it is a rejection of the notion of the Christian country,
and it is something people take upon themselves
            to mark their membership of and entering into
                        a radical new way of living.

And so we come to our second mystery in today’s reading…
            And the second mystery is this:
                        Why a dove?

Jesus has gone to John, had his argument, and been baptised,
            and then something very strange, something very apocalyptic, happens.
The heavens open, and the Spirit of God
            is seen descending on Jesus like a dove,
            and alighting on him.

And I find myself wondering, why a dove?

But then something even more strange happens,
            and a voice is heard speaking from heaven,
And the divine voice quotes the prophet Isaiah,
            ‘This is my Son, the beloved, with whom I am well pleased’.

All very strange, when you stop to think about it.
            And all very symbolic.
So let’s start with the voice,
            and then come back to the dove.

The quote from Isaiah is from chapter 42,
            which we had as our Old Testament reading.
And as is often the case with those places
            where the New Testament quotes the old,
the quote is just the first verse,
            but it implies the whole of the passage that follows.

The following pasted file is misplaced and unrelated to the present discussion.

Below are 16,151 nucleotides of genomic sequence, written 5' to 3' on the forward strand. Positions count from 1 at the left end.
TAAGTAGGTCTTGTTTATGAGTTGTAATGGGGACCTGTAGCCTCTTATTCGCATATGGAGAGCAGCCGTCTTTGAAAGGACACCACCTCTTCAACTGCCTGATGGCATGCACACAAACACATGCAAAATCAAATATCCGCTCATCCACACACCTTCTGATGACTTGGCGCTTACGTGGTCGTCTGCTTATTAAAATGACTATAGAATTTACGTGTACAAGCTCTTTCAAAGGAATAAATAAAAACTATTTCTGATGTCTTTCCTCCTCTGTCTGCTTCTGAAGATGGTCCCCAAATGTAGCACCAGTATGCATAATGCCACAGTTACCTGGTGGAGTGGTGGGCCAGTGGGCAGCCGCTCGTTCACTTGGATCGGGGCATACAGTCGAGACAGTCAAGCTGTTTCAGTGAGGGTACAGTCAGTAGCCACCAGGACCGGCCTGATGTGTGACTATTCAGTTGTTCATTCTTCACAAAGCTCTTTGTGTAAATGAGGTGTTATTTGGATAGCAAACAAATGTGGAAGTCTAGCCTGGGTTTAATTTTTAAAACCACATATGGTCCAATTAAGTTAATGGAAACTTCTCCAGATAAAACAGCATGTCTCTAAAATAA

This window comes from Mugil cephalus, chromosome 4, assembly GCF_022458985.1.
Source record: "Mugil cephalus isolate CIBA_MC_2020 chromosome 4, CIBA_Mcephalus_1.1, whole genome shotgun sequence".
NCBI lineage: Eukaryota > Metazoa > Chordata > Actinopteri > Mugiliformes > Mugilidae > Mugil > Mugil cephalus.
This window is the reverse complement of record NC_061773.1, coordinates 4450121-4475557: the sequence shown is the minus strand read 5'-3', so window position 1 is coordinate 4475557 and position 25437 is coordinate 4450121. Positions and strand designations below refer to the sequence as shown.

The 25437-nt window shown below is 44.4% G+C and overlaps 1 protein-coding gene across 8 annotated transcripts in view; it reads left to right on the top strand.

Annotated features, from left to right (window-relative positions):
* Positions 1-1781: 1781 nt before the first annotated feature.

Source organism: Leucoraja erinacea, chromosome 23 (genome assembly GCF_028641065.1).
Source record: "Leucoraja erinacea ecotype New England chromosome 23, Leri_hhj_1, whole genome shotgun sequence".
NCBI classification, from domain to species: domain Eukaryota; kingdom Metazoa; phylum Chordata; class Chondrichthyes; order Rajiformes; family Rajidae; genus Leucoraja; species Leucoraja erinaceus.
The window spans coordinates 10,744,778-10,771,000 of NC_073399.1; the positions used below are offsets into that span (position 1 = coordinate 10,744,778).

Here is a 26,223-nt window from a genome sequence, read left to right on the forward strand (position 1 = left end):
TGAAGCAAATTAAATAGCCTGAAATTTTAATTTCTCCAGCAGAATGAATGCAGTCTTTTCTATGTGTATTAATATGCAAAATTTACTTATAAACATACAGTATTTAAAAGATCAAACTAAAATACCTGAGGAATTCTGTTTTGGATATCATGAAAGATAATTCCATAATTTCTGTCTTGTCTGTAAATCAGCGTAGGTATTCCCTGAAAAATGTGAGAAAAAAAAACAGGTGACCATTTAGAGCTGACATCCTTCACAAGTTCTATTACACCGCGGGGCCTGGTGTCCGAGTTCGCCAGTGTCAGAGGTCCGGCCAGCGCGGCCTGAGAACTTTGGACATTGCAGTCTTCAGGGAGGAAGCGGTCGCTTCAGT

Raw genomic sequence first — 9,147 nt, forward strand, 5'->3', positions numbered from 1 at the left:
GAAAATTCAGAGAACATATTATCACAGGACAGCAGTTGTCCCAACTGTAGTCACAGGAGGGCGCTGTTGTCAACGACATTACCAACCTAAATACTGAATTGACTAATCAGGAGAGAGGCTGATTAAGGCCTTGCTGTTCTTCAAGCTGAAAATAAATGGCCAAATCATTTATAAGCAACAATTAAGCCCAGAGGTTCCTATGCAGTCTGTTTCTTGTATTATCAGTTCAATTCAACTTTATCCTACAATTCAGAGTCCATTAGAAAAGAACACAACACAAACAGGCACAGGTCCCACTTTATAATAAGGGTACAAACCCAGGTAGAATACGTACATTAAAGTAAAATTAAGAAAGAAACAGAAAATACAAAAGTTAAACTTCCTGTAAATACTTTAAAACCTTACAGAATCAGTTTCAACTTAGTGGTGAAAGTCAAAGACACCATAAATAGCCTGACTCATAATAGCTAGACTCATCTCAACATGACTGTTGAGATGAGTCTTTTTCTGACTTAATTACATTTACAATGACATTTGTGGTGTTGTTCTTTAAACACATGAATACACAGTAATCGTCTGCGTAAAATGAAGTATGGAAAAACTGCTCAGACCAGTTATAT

In this case, the Old Testament passage that is being referenced
                        is the first of the four ‘servant songs’ of Isaiah,
            where the prophet writes of a servant
                        who will bring about a new world
                        through suffering, death, and restoration to new life.

In the context of Isaiah’s original community,
            the suffering servant was Israel itself,
            it was Israel personified.
Isaiah was writing to the exiled Jews in Babylon,
            offering them a perspective on their present suffering,
                        and a hope for future restoration,
            by personifying the nation of Israel as a servant,
                        whose suffering and restoration
                        would bring about a new world of justice and righteousness.

In the Christian tradition,
            and we see it here in the words spoken from Heaven at Jesus’ baptism,